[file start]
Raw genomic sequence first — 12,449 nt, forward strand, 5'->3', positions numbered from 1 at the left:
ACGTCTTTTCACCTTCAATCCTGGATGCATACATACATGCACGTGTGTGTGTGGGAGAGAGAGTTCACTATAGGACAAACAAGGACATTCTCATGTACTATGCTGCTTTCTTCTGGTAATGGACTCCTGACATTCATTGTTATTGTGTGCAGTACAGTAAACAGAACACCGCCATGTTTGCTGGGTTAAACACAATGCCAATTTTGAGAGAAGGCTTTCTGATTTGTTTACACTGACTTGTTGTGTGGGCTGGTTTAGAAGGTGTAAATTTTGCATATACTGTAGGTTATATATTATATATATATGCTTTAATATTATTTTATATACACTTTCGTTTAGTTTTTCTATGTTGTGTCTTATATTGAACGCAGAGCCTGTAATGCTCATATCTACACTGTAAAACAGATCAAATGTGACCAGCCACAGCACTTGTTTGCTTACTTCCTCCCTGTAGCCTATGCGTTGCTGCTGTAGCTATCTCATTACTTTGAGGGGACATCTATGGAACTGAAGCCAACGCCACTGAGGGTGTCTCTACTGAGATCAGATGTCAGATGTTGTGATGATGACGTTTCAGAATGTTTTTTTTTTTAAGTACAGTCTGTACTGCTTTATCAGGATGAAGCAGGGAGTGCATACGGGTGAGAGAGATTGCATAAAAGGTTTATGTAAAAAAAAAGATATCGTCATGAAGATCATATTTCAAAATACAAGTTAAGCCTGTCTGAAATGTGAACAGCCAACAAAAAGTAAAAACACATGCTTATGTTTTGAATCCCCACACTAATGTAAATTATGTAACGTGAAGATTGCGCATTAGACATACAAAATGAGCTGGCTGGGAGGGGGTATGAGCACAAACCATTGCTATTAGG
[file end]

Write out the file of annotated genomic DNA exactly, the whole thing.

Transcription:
Raw genomic sequence first — 12,449 nt, forward strand, 5'->3', positions numbered from 1 at the left:
ACGTCTTTTCACCTTCAATCCTGGATGCATACATACATGCACGTGTGTGTGTGGGAGAGAGAGTTCACTATAGGACAAACAAGGACATTCTCATGTACTATGCTGCTTTCTTCTGGTAATGGACTCCTGACATTCATTGTTATTGTGTGCAGTACAGTAAACAGAACACCGCCATGTTTGCTGGGTTAAACACAATGCCAATTTTGAGAGAAGGCTTTCTGATTTGTTTACACTGACTTGTTGTGTGGGCTGGTTTAGAAGGTGTAAATTTTGCATATACTGTAGGTTATATATTATATATATATGCTTTAATATTATTTTATATACACTTTCGTTTAGTTTTTCTATGTTGTGTCTTATATTGAACGCAGAGCCTGTAATGCTCATATCTACACTGTAAAACAGATCAAATGTGACCAGCCACAGCACTTGTTTGCTTACTTCCTCCCTGTAGCCTATGCGTTGCTGCTGTAGCTATCTCATTACTTTGAGGGGACATCTATGGAACTGAAGCCAACGCCACTGAGGGTGTCTCTACTGAGATCAGATGTCAGATGTTGTGATGATGACGTTTCAGAATGTTTTTTTTTTTAAGTACAGTCTGTACTGCTTTATCAGGATGAAGCAGGGAGTGCATACGGGTGAGAGAGATTGCATAAAAGGTTTATGTAAAAAAAAAGATATCGTCATGAAGATCATATTTCAAAATACAAGTTAAGCCTGTCTGAAATGTGAACAGCCAACAAAAAGTAAAAACACATGCTTATGTTTTGAATCCCCACACTAATGTAAATTATGTAACGTGAAGATTGCGCATTAGACATACAAAATGAGCTGGCTGGGAGGGGGTATGAGCACAAACCATTGCTATTAGG